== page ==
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Monday, September 20, 2021

Supreme Court to review California’s violent video game ban

The Supreme Court agreed last week to review a challenge to California’s ban on the sale of violent video games to minors.

A federal judge blocked the state law from taking effect, and the Supreme Court will review the constitutionality of the case during the next term, which begins in October.

AB 1179, which would have banned the sale of violent video games to minors, was authored by Sen. Leland Yee (D-San Francisco) and signed into law in 2005. Though it was scheduled to go into effect January 1, 2006, the Entertainment Merchants Association (EMA) filed a lawsuit claiming that the law would violate the first amendment.

“I think that video games are like a movie, book, poem or song,” said Chris Charla, Vice President of Business Development at Backbone Entertainment, a video game developer in Emeryville, CA. “They should be treated with the same free speech protections.”

In 2007 a federal judge agreed with the EMA’s claim and ordered a permanent injunction, barring enforcement of the video game law.

The law could potentially violate the first amendment; on the other hand, many believe violent video games contribute to delinquent tendencies in children.

“The medical data clearly indicates that these ultra-violent video games have harmful effects on kids, and thus we have a state interest to protect them,” said Yee, who is also a child psychologist, in a press release. “In addition, this law does not ban the development, the distribution or the sale of any video games; it only limits the sales of the most violent games to minors. This is simply a tool to help parents raise healthy kids.”

Video games are subjected to an extensive rating system, which is another reason some believe this law is unnecessary. In addition, many video game retailers such as Gamestop have instated their own policies preventing the sale of violent video games to minors.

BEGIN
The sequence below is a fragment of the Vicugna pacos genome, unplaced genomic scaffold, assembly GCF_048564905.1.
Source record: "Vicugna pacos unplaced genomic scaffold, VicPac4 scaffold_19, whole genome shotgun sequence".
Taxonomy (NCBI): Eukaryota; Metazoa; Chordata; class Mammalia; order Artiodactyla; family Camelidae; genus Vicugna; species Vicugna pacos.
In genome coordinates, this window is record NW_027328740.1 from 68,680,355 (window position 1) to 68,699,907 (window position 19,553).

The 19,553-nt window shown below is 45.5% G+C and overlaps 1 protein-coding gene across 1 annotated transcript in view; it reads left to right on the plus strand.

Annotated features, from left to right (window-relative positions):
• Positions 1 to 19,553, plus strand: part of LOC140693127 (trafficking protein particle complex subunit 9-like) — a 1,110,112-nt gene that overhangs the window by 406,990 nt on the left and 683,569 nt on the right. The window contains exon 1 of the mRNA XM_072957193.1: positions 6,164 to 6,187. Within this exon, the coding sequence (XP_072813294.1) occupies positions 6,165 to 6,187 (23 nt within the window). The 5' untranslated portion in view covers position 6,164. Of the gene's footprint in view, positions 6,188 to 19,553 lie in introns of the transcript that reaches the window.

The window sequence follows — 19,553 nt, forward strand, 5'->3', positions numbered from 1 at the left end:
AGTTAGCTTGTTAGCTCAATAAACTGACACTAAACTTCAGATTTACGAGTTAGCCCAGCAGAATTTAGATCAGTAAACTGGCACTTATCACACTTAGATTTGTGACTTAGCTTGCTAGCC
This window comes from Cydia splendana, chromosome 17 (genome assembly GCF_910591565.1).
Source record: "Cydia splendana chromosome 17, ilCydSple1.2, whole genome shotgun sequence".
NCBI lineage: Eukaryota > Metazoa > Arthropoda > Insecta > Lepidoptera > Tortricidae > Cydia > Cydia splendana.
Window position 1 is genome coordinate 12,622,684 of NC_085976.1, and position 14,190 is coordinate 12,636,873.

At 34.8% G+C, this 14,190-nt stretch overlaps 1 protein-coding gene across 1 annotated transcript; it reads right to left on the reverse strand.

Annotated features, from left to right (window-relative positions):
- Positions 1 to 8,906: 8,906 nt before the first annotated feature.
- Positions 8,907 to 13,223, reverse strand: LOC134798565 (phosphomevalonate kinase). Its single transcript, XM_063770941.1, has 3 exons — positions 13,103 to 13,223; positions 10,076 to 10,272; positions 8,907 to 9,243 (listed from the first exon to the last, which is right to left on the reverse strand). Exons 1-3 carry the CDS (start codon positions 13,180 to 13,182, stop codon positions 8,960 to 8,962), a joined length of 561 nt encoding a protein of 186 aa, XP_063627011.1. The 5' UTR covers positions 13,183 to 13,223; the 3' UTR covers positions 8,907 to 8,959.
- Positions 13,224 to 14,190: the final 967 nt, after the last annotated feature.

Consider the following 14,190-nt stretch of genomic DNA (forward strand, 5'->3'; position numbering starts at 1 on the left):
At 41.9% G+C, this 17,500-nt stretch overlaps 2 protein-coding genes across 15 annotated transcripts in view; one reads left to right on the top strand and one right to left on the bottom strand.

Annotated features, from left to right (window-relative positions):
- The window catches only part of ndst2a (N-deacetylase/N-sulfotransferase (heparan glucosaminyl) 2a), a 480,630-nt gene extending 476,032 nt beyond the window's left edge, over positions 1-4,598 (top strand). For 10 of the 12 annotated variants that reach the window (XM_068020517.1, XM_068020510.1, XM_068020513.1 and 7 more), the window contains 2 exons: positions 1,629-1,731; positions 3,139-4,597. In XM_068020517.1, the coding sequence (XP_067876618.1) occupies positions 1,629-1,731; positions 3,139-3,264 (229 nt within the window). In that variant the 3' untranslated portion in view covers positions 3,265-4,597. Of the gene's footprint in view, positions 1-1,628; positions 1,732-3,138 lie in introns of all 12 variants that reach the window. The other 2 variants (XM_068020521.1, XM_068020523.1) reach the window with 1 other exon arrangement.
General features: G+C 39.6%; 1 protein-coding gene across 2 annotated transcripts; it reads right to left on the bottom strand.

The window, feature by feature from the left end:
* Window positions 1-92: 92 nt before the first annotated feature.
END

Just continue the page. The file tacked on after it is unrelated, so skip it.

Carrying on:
“There are already regulations in place and the best rating system for entertainment software in existence,” said Charla. “I think they’re trying to solve a problem that didn’t exist.”

Not every video game retailer restricts the sale of certain video games to minors, however. Dan Urazandi, owner of Davis comic book and video game store Bizarro World, said there are already “too many stupid laws.”

“If it looks like they have an interest in it, they have an interest,” Urazandi said. “Video games are the latest in a long line of things that are scapegoated when parents don’t like their children’s behavior. Comic books in the 1950s didn’t turn kids homicidal; kids will play video games, and they will not turn homicidal.”

Many are nonetheless worried about the effect violent video games may have on children’s psyches, especially as more recent games like Grand Theft Auto have featured such acts as the killing of police officers and running over pedestrians.

Stuart Miller, a junior mechanical engineering & aerospace engineering double major at UCD and president of the Davis Roleplaying Activities and Gaming Organizational Network (DRAGON) club at UCD, disagrees with this philosophy.

“I firmly believe that video games have had zero negative effect on my childhood,” Miller said, who says he has been playing video games his entire life. “I have learned a great deal about electronics and computers because of my involvement with gaming and I think it would be very hard to obtain that knowledge otherwise. If anything, I think they are beneficial as a means of relieving stress.”

The Entertainment Software Association has promised to “vigorously defend the works of our industry’s creators, storytellers and innovators.”

“In the end I would say that video games are inanimate objects,” Miller said. “They are only capable of doing what you enable them to do. Even if video games provide a negative violent influence, which I strongly disagree with, the parents need to pay attention to what their kids are doing, that is their primary responsibility.”

Ultimately, it will be up to the Supreme Court to decide whether the law is unconstitutional or a necessary act to protect children.

SARAH HANSEL can be reached at city@theaggie.org.

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